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TV Review: Game Of Thrones 5.3 “High Sparrow”
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Game Of Thrones Season 5 Natalie Dormer as Margaery Tyrell and Lena Headey as Cersei Lannister

Game Of Thrones
Episode 5.3 “High Sparrow”
Directed by Mark Mylod
Written by David Benioff & D.B. Weiss
Starring Emilia Clarke, Peter Dinklage, Nikolaj Coster-Waldau, Lena Headey, Aidan Gillen, Kit Harington, Natalie Dormer, Maisie Williams, Sophie Turner, Dean-Charles Chapman, Jonathan Pryce
Air date: Sunday, April 26, 2015, 9pm

Spoilers ahead for Season 5 of Game Of Thrones…

Last week’s Game Of Thrones, Episode 5.2 “The House Of Black and White”, saw Arya Stark (Maisie Williams) arrive to the House Of Black and White in Braavos in hopes of starting her training to become one of the Faceless Men, while her older sister Sansa Stark (Sophie Turner) was traveling with Littlefinger (Aidan Gillen), but to where she did not know – only that it would be far away from Cersei’s clutches. That also meant away from Brienne of Tarth and her squire Podrick, who’ve come to protect her. Meanwhile, back in Kings Landing, Jaime Lannister (Nikolaj Coster-Waldau) promised his sister and one true love Cersei Lannister (Lena Headey) that he’d rescue their daughter Myrcella, who is living in Dorne, betrothed to Prince Trystane, nephew to the late Oberyn Martell’s – The Red Viper, who met a horrible end at the hand of The Mountain in Season 4. Over at The Wall, Jon Snow (Kit Harington) was voted Lord Commander of the Night’s Watch, while Stannis Baratheon (operating as King of Westeros, with his own followers) offered him the thing he’s wanted most — to be legitimized as Ned Stark’s son and become Jon Stark. In Pentos, Tyrion (Peter Dinklage) and the eunuch Varys (Conleth Hill) planned to join forces with Daenerys Targaryen (Emilia Clarke), who is residing in Meereen where she’s under attack from the Sons of the Harpy who oppose her rule.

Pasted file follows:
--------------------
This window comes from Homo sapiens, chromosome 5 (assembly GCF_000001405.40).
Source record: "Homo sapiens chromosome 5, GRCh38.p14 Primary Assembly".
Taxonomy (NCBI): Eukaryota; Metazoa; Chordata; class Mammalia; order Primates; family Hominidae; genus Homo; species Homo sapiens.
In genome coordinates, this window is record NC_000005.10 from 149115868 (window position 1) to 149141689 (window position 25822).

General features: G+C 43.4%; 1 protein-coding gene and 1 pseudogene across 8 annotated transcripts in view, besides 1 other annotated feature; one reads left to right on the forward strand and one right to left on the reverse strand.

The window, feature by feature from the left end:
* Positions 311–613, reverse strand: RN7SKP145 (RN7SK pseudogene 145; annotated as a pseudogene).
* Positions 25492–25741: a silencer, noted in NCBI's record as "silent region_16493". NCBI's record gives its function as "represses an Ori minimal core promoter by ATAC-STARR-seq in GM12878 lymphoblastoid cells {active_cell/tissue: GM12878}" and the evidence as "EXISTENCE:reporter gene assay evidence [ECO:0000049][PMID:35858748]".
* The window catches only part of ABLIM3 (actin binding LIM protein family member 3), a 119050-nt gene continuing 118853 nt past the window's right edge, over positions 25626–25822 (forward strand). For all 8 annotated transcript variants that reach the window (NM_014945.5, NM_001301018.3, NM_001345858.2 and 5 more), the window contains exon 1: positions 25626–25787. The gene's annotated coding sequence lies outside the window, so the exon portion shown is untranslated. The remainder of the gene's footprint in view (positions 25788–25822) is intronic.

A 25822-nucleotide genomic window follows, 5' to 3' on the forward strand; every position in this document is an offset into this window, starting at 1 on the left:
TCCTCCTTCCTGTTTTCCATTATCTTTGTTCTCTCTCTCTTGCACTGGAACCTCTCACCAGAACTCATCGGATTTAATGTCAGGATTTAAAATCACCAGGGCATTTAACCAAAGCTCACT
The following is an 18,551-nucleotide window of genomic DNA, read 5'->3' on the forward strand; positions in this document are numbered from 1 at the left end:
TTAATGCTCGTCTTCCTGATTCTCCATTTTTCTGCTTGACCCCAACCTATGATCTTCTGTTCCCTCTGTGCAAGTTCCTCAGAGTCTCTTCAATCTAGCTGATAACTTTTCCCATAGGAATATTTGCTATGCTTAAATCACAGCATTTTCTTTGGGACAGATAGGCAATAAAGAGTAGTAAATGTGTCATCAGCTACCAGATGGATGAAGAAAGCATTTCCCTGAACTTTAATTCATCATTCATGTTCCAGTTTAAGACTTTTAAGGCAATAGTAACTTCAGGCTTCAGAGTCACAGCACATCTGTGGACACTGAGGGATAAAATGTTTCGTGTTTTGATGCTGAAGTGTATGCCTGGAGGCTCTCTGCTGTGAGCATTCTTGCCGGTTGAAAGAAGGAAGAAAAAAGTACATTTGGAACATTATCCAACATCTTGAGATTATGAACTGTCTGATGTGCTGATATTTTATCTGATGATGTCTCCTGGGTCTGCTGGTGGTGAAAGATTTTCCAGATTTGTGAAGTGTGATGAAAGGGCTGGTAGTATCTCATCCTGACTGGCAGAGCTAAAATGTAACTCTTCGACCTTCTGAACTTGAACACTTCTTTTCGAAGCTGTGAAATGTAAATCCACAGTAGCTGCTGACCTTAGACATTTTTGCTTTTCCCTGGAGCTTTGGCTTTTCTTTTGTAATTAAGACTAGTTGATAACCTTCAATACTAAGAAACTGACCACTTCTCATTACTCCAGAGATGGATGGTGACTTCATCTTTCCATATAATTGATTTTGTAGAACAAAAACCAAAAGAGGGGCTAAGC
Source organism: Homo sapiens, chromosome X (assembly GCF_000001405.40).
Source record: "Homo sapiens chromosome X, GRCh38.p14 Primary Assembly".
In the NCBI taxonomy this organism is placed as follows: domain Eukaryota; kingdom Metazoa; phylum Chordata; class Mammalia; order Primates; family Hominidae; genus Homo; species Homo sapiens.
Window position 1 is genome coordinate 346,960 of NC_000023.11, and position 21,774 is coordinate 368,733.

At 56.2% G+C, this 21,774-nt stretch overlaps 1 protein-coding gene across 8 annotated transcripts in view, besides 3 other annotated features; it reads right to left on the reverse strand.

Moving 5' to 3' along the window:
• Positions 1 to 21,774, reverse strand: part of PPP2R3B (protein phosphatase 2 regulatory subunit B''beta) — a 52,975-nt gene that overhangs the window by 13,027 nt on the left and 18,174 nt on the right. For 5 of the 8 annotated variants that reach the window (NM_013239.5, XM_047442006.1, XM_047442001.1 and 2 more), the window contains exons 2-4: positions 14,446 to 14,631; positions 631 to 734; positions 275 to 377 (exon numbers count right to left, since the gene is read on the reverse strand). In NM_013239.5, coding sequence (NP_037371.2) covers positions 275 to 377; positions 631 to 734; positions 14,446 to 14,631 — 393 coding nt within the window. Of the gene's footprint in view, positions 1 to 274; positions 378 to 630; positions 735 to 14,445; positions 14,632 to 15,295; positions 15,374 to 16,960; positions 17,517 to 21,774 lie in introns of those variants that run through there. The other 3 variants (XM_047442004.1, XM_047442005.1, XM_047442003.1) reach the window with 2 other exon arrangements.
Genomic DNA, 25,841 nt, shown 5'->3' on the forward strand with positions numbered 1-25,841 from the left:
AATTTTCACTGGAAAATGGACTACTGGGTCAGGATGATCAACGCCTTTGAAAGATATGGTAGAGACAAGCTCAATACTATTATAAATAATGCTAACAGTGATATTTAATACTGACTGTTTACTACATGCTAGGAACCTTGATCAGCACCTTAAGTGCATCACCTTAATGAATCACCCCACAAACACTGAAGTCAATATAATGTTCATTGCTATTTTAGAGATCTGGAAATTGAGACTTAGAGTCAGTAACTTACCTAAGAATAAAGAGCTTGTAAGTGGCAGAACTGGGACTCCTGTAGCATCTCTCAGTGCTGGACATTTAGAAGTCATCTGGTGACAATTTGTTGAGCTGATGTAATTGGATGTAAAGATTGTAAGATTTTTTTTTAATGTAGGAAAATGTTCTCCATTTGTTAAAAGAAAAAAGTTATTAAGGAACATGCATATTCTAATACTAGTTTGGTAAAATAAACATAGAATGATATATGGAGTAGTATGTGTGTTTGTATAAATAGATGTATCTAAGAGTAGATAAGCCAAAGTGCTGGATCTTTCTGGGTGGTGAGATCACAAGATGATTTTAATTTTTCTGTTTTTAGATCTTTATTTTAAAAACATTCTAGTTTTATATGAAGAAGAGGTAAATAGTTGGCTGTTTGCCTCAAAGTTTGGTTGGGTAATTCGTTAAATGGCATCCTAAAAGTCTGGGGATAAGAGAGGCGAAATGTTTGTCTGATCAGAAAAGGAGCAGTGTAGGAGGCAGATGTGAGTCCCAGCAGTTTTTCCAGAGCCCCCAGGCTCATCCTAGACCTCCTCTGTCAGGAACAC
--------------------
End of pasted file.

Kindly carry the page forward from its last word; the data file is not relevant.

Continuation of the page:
While “The House Of Black and White” jumped around a lot between characters and subplots, this week’s episode, 5.3 “High Sparrow,” does the same except with more interconnectivity. The pieces of the puzzle are coming together and the foreshadowing is more prominent this time around. Margaery Tyrell (Natalie Dormer) marries her third King and amazingly enough, no one dies! The lady of Highgarden weds the boy King Tommen Baratheon (Dean-Charles Chapman), who she woos so well on their wedding night that while he’s busy enthusiastically planting his seed, his new Queen is planting one of her own about his mother, Cersei. Wouldn’t Cersei be happier back at her childhood home, Casterly Rock, she enquires with a smile, insinuating ever so innocently that Cersei is such a good mother, so protective — just what every teenage boy wants to hear, right? (Sure, if you’re Norman Bates.) Margaery is a clever girl in many ways and she knows that to truly be queen and have control, she needs her formidable mother-in-law out of the way. The next day during a conversation with her afterglow-filled son, Cersei realizes that she might actually be on her way out now that the new queen has her son whipped. The people of the city already love Margaery. Looks like Cersei needs to change things up.

And what does Cersei do? Gets a ride into a stinky part of town to seek out the “High Sparrow” (Jonathan Pryce), whose religious followers — including Cersei’s former boy toy Lancel Lannister (Eugene Simon) — drag the High Septon (Paul Bentley) at a brothel and then flog and shame him in the streets. What’s Cersei’s end game here? Hmm… time to go check in on Qyburn (Anton Lesser) and his Frankenstein laboratory (where the reanimated Mountain is seen writhing under a sheet — that was pretty creepy!) and have him send a message to Littlefinger commanding him to do something “immediately.” Ah, there it is, Cersei exerting her control — that’s the Cersei we know and expect.

Speaking of control, up at the Wall, Jon Snow has it now that he’s new Lord Commander of the Night’s Watch, after turning down Stannis’ tempting offer to be made Jon Stark, ruler of Winterfell. Oh how good would this have been? But, there’s other plans for the North (more on that soon). While the new Lord Commander is doling out new positions and posts, he comes up against his first opposition in Ser Janos Slynt, who dislikes his new orders to man the ruined Greyguard. “You can stick your order up your bastard ass,” Ser Janos he tells Jon Snow, referring to the new leader as “boy.” Now, we all know Jon Snow is no pushover and that you don’t get as far as he has without proving yourself. Janos has run his mouth off many times before, thinking himself special since he served as Commander of the City Watch in King’s Landing, but this time around, he’s gone too far, forcing Jon to make an example of him. Here we see Jon Snow, the man who was raised by the noble Ned Stark. In the end, Stannis gives a slight nod, to show his approval.